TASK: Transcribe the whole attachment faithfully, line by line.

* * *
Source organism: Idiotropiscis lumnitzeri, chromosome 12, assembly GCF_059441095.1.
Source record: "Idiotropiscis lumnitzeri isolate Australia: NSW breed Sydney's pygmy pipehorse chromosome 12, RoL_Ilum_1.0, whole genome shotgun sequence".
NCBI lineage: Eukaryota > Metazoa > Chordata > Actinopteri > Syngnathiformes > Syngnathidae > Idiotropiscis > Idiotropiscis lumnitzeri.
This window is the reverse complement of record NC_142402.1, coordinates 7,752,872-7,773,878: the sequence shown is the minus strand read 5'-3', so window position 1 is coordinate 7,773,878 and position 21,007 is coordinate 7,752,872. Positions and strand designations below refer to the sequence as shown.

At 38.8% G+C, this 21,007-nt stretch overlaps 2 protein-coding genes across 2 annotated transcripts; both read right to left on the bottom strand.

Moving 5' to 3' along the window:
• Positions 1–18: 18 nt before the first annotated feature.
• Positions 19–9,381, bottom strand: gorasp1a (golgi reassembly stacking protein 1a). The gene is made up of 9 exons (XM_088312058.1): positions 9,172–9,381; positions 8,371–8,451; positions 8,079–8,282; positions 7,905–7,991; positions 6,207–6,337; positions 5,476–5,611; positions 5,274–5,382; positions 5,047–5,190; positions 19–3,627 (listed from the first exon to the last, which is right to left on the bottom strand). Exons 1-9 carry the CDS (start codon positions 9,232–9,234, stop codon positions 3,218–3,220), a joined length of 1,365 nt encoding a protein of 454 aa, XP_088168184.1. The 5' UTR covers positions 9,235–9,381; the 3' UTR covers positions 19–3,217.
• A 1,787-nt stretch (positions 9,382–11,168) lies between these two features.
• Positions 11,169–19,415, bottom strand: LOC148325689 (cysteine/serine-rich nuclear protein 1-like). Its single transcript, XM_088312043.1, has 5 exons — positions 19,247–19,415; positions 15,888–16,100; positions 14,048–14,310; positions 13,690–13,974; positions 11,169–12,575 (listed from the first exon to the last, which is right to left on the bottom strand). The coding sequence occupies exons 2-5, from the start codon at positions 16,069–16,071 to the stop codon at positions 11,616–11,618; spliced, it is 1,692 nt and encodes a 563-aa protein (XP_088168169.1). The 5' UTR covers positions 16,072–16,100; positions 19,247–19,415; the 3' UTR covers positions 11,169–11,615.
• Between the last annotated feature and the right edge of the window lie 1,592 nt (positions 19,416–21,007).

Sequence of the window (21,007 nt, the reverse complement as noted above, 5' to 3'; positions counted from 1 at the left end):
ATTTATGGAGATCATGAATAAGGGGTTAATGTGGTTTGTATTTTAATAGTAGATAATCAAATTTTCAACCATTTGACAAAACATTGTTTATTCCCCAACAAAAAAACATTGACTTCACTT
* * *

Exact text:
Source organism: Idiotropiscis lumnitzeri, chromosome 12, assembly GCF_059441095.1.
Source record: "Idiotropiscis lumnitzeri isolate Australia: NSW breed Sydney's pygmy pipehorse chromosome 12, RoL_Ilum_1.0, whole genome shotgun sequence".
NCBI lineage: Eukaryota > Metazoa > Chordata > Actinopteri > Syngnathiformes > Syngnathidae > Idiotropiscis > Idiotropiscis lumnitzeri.
This window is the reverse complement of record NC_142402.1, coordinates 7,752,872-7,773,878: the sequence shown is the minus strand read 5'-3', so window position 1 is coordinate 7,773,878 and position 21,007 is coordinate 7,752,872. Positions and strand designations below refer to the sequence as shown.

At 38.8% G+C, this 21,007-nt stretch overlaps 2 protein-coding genes across 2 annotated transcripts; both read right to left on the bottom strand.

Moving 5' to 3' along the window:
• Positions 1–18: 18 nt before the first annotated feature.
• Positions 19–9,381, bottom strand: gorasp1a (golgi reassembly stacking protein 1a). The gene is made up of 9 exons (XM_088312058.1): positions 9,172–9,381; positions 8,371–8,451; positions 8,079–8,282; positions 7,905–7,991; positions 6,207–6,337; positions 5,476–5,611; positions 5,274–5,382; positions 5,047–5,190; positions 19–3,627 (listed from the first exon to the last, which is right to left on the bottom strand). Exons 1-9 carry the CDS (start codon positions 9,232–9,234, stop codon positions 3,218–3,220), a joined length of 1,365 nt encoding a protein of 454 aa, XP_088168184.1. The 5' UTR covers positions 9,235–9,381; the 3' UTR covers positions 19–3,217.
• A 1,787-nt stretch (positions 9,382–11,168) lies between these two features.
• Positions 11,169–19,415, bottom strand: LOC148325689 (cysteine/serine-rich nuclear protein 1-like). Its single transcript, XM_088312043.1, has 5 exons — positions 19,247–19,415; positions 15,888–16,100; positions 14,048–14,310; positions 13,690–13,974; positions 11,169–12,575 (listed from the first exon to the last, which is right to left on the bottom strand). The coding sequence occupies exons 2-5, from the start codon at positions 16,069–16,071 to the stop codon at positions 11,616–11,618; spliced, it is 1,692 nt and encodes a 563-aa protein (XP_088168169.1). The 5' UTR covers positions 16,072–16,100; positions 19,247–19,415; the 3' UTR covers positions 11,169–11,615.
• Between the last annotated feature and the right edge of the window lie 1,592 nt (positions 19,416–21,007).

Sequence of the window (21,007 nt, the reverse complement as noted above, 5' to 3'; positions counted from 1 at the left end):
ATTTATGGAGATCATGAATAAGGGGTTAATGTGGTTTGTATTTTAATAGTAGATAATCAAATTTTCAACCATTTGACAAAACATTGTTTATTCCCCAACAAAAAAACATTGACTTCACTT